Bamberger: It’s amazing how Champ has turned things around here, because he really looked lost just a month ago. Another demonstration of how fine the line is. Here’s a young gun from yesteryear in whom I still believe: Jordan Spieth.

3. Bryson DeChambeau was in the middle of a slow-play controversy at the end of last season, but he said he gets a bad rap. “There’s [ShotLink] data out there now that shows that I am not the slowest player at all by any means,” he said. “The PGA Tour has it. I’ve seen it. I don’t know if I can disclose any of it. I’m not going to, unfortunately, but I’m definitely not in the top 10 percent. I’m not close to that.” Thanks to this new data players seem to know where they stand when it comes to pace of play, but would making this information public force pros to play even faster and be more conscious of it, or would it do more harm than good?

Zak: Yes. Undoubtedly it would. Because we the media would ask them about their pace reputation. And we’d ask their playing partners about it. We would blow out the pace of play topic even further, and in a more proper way. It would set the record straight(er), and perhaps inspire the Tour to crack the whip a bit more.

Sens: Publicize it all. What’s the downside, other than some red-faced moments for players who deserve them.

Dethier: Every player should be able to justify his pace of play or else he should be playing faster. Simple as that. Release the tapes!

Bamberger: The PGA Tour does not enjoy a reputation for being open, so this would be a good place to start, but not very meaningful. If you want to know who’s slow, just watch. I’m not sure why B. D’C is bragging about not being on the bottom 10 percent. When you’re playing partners say your pace is appropriate, that’s when you know your pace is appropriate. The idea of going to ShotLink to figure out who is slow is illustrative of the problem.

4. Don’t look now, but the 2020 Ryder Cup at Whistling Straits is a year away. Since it’s never too early, give us one bold prediction and your pick to win.

Sens: The U.S. press will fall into the same routine of anointing the Americans as favorites (not a bold prediction; just predictable) and the Europeans will sneak off with the win.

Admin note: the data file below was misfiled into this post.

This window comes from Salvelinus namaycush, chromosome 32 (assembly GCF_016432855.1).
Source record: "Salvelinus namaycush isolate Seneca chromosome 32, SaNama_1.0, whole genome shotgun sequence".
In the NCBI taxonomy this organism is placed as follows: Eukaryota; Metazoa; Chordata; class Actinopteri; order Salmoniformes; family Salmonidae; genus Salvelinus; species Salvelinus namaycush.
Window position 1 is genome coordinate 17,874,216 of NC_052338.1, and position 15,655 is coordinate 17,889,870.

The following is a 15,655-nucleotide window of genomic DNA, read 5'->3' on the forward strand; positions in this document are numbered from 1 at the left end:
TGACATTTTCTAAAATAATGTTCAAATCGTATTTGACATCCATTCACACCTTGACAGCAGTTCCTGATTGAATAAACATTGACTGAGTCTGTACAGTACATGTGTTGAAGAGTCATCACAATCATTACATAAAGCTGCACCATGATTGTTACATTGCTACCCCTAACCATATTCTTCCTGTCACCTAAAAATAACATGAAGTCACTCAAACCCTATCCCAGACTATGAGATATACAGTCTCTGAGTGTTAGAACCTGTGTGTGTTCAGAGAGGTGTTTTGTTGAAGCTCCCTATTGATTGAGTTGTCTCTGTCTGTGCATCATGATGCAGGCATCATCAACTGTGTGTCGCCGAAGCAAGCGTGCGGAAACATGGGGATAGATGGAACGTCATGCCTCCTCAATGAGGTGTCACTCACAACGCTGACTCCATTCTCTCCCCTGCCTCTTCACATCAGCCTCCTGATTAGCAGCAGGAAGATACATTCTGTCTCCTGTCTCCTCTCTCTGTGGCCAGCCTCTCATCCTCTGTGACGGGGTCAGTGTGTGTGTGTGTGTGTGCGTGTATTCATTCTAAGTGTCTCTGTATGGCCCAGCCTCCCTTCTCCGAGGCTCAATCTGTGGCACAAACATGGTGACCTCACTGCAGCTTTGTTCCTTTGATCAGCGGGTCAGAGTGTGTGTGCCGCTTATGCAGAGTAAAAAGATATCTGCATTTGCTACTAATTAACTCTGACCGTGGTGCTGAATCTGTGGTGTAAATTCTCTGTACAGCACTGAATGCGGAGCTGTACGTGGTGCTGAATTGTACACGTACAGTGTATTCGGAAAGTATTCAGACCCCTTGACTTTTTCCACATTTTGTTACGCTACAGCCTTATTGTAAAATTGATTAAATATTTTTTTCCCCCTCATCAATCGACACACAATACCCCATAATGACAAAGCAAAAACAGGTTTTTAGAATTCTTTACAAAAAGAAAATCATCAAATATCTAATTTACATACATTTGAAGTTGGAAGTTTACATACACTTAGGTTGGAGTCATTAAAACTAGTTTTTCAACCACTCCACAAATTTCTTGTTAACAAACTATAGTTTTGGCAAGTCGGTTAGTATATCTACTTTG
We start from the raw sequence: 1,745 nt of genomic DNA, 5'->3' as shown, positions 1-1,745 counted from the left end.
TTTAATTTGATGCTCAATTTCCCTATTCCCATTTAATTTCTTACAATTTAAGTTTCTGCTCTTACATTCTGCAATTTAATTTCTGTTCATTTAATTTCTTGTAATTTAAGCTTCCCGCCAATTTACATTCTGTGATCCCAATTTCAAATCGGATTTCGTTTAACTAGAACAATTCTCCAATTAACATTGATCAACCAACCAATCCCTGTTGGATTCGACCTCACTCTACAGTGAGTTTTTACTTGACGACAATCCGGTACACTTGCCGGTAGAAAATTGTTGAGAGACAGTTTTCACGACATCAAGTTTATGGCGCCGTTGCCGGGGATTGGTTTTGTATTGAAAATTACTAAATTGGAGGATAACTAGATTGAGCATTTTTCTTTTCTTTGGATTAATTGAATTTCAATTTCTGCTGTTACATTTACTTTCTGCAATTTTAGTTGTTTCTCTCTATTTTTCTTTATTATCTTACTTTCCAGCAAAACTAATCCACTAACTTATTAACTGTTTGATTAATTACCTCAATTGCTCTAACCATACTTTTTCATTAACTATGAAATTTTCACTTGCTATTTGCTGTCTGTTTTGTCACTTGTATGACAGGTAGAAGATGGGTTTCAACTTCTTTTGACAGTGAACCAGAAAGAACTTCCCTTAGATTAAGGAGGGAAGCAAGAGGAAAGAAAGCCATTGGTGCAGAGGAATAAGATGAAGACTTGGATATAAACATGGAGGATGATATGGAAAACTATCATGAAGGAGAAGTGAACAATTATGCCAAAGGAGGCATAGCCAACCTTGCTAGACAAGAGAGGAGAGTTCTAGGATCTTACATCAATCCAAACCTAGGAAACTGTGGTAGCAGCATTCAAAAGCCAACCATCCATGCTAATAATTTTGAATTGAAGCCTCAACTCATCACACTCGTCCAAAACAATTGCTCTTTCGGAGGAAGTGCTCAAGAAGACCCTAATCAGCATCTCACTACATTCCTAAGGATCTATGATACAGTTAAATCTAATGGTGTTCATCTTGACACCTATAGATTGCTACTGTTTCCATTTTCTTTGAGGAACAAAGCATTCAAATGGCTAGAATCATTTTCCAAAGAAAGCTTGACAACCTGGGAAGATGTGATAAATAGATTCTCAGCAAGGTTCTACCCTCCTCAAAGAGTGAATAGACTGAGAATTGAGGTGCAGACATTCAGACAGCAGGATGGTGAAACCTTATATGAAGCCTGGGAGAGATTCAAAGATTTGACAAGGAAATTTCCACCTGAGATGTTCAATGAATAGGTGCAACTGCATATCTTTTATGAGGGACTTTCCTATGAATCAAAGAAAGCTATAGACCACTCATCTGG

Zak: I predict something in mentality closer to Hazeltine — where the Americans actually bound together for the cause. The Euros will have a stronger team though (sorry, no Andy Sullivan) so I think it’ll be much closer. USA 15, EUR 13.

Dethier: The Americans are better, the setup will favor them, they’ll win by a bunch. 16.5-11.5, USA.

Bamberger: The Americans are better, the setup will favor them and still they’ll lose by some, 15.5-12.5, Europeans.

5. Last week we released our inaugural list of the Top 100 Resorts in North America, highlighting the best 25 spots to go for general excellence, luxury, with buddies and for families. What’s the best experience you’ve had at a golf resort?

Sens: My 50th birthday celebration a few years ago at Bandon. Three days of dawn-to-dusk golf with three good friends. I can’t think of anything to say about Bandon that hasn’t been said a zillion times before. If you’ve been there, you know. The place just gets everything right.

Zak: I played 63 holes in a weekend at Streamsong, grinding on the range each night, just trying to figure out the game. Those six-hole loops on each course are the ultimate temptation.

Dethier: I played 54 holes in a day at Bandon a couple of years back with one of my best buddies, running the final few holes at Pacific Dunes in the dark to finish up. I don’t picture myself much of the resort type, but the best golf resorts buck whatever stereotypes I have and focus on creating an authentic experience.

Bamberger: At The Greenrbrier, on Old White, playing Sam Snead.